Tech experts share their five top data migration tips
An absolute must for all organisations planning a data migration, however complex, is to research vendors whose technology can simplify the migration – and choose the one with the most comprehensive solution and top support.
Because all migrations have unique complexities, readily available customer support is essential to a successful project. Whether it's the extensive documentation available in a knowledge base, or individual assistance from dedicated support teams, assistance must be executed seamlessly.
Along the way, our tech specialists on the frontlines have learned a lot, and we have no wish to keep all that information to ourselves. Every day, our technical team works alongside customers and partners, helping to plan migrations and troubleshoot issues that come up. Periodically, we like to share their experience so everyone can benefit.
Below are migration tips from a global team of five senior technical sales specialists:
Tip #1: Plan for the throttle
During any tenant-to-tenant migration, it's Microsoft's practice to limit migration speeds. This is called throttling. Since resources are shared in the cloud, throttling is done to ensure fair and equal distribution of bandwidth.
This makes a lot of sense since it is not in anyone's best interest for a large migration project to eat up available bandwidth and inflict a slow, unresponsive environment on other tenants.
Organisations should always test for throttling and alleviate any Exchange Web Services (EWS) throttling through the Microsoft 365 admin help or support centre before moving forward with a tenant-to-tenant migration.
Tip #2: Align UPN with SMTP addresses
Before starting a migration, be sure to align each user principal name (UPN) with the Primary Simple Mail Transfer Protocol (SMTP) address, making sure both attributes have the same string value. Then you can apply a chosen vendor's migration solution's user migration bundle licence to each individual address.
If changing UPNs is not possible, create a OneDrive for Business project first and import the current source and destination UPNs. Next, apply the user migration bundle licences to the source UPNs.
When creating the mailbox project, click 'add users' from your migration tool and re-import the UPNs into the mailbox project. If the source and destination UPNs don't match the primary SMTP addresses or SMTP tenant addresses, click the 'change domain' button.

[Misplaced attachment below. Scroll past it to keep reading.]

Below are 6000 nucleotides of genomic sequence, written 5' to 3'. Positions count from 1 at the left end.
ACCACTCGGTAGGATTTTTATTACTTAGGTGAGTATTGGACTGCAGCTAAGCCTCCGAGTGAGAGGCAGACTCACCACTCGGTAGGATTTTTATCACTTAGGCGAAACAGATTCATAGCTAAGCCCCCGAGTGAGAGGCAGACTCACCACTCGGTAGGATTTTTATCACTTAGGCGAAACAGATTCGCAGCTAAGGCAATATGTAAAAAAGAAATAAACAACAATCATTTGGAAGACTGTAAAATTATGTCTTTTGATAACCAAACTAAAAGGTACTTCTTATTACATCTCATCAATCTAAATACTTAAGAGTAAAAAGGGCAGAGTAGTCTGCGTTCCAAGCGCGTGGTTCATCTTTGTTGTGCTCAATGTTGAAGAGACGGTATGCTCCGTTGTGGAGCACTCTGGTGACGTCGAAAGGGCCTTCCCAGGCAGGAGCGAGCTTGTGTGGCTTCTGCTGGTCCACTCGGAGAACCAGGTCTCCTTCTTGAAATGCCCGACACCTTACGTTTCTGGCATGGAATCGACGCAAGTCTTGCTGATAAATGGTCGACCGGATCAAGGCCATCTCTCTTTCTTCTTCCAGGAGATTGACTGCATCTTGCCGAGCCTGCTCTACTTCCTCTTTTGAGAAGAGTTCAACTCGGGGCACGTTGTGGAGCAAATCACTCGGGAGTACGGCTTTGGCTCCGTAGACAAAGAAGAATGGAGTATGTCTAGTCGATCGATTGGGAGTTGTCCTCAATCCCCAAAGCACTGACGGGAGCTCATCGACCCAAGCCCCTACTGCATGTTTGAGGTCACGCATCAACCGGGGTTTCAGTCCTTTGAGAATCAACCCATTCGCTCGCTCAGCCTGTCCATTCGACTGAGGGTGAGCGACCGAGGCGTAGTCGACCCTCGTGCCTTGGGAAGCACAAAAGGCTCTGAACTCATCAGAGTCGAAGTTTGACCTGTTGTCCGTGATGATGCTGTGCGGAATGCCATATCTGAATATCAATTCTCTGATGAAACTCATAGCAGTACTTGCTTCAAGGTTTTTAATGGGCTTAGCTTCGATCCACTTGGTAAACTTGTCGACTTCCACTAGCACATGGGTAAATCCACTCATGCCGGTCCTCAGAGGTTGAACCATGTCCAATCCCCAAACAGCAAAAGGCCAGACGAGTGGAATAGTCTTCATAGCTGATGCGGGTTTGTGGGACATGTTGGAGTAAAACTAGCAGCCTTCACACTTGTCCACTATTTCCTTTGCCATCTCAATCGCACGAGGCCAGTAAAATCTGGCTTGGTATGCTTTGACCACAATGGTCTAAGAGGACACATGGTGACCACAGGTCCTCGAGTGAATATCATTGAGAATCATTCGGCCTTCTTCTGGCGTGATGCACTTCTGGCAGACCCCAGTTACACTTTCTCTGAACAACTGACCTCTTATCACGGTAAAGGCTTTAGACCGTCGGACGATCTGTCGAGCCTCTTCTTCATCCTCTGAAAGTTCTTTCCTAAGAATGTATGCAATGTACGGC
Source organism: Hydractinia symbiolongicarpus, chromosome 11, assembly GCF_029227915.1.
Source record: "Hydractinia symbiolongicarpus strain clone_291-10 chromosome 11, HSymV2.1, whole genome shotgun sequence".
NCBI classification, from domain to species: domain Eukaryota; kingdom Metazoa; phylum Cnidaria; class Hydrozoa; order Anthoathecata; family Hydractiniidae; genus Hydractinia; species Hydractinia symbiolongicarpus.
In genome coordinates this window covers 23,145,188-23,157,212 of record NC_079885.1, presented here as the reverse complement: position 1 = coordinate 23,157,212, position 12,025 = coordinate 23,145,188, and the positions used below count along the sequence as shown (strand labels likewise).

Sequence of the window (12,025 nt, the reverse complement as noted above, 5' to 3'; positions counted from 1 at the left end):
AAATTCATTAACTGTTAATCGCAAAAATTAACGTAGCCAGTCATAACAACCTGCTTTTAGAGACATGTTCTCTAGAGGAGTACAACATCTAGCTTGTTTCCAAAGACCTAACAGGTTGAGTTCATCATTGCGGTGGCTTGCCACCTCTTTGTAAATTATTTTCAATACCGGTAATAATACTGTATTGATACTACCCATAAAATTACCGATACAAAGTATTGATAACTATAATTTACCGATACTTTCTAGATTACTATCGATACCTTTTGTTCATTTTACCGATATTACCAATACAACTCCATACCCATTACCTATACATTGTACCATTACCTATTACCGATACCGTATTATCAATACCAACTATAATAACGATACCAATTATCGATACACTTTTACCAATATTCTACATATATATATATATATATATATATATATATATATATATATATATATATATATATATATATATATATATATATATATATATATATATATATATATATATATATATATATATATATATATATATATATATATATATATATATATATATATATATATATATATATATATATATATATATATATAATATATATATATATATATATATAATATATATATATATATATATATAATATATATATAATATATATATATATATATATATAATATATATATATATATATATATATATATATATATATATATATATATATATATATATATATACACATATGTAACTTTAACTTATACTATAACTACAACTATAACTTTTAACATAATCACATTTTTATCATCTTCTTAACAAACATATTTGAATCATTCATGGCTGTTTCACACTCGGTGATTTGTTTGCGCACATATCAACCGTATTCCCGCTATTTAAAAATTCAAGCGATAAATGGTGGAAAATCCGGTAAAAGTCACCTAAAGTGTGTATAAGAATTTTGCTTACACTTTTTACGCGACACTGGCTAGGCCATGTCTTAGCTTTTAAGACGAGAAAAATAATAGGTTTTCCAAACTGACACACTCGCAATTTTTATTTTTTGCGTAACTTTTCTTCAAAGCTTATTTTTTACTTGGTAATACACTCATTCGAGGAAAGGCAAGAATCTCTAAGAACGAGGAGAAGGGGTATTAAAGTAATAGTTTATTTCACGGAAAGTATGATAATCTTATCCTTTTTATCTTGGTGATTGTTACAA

It's also possible to execute a PowerShell script to bulk edit all source and destination migration line items in seconds. Soon, you'll be ready to launch.
Tip #3: Deployment app is a friend
A chosen migration solution must be able to leverage the power of a deployment app to reconfigure Outlook and point to the new destination mailbox. To do this, you'll need to install a device management agent (DMA) on all user workstations prior to the scheduled cutover and well in advance of the migration.
This gives organisations time to test the DMA thoroughly since they are likely to be dealing with multiple workstation configurations and different network segments.
Installing the DMA isn't something you should do the day before because the agent has to check in with a back-end system before configuring the deployment module. However, the scheduled date and time for the profile cutover can be set once that's happened.
Tip #4: Planning a Google migration
Data can be surprising. When migrating instances of Google workloads, tech will want to know the size of the Gmail mailboxes and Google Drives to be migrated in order to plan accordingly. For example, mailbox size can increase if the mailbox has a lot of multi-labelled emails. Also, Google Drive documents have been known to consume additional space when converted to Microsoft 365.
Use a Google-specific migration app to tackle pre-migration assessments in identifying mailboxes whose content should be split into Exchange Online archive and active mailbox.
Migrating to the archive mailbox must be done prior to cutover in the pre-stage phase by changing the migration target from mailbox to archive and submitting a first pre-stage pass to migrate emails older than two years.
Once this first pre-stage migration passes, submit another one for emails older than 30 days to the active mailbox. These steps will avoid filling the destination mailbox. For Google Drive, you should start migrating the very large ones well ahead of cutover day.
Tip #5: Read the guides!
This last tip should probably be included in every list of top migration tips. The best knowledge-based apps are updated continually. Users are advised to check a help website for the newest information and migration guides, even if they have experience navigating migration projects.
A premium migration app is essential whether an organisation is planning a simple mail migration or an enterprise-scale multi-workload project. It should be fast, easy, and fully SaaS, and must make help readily available to make every migration a success.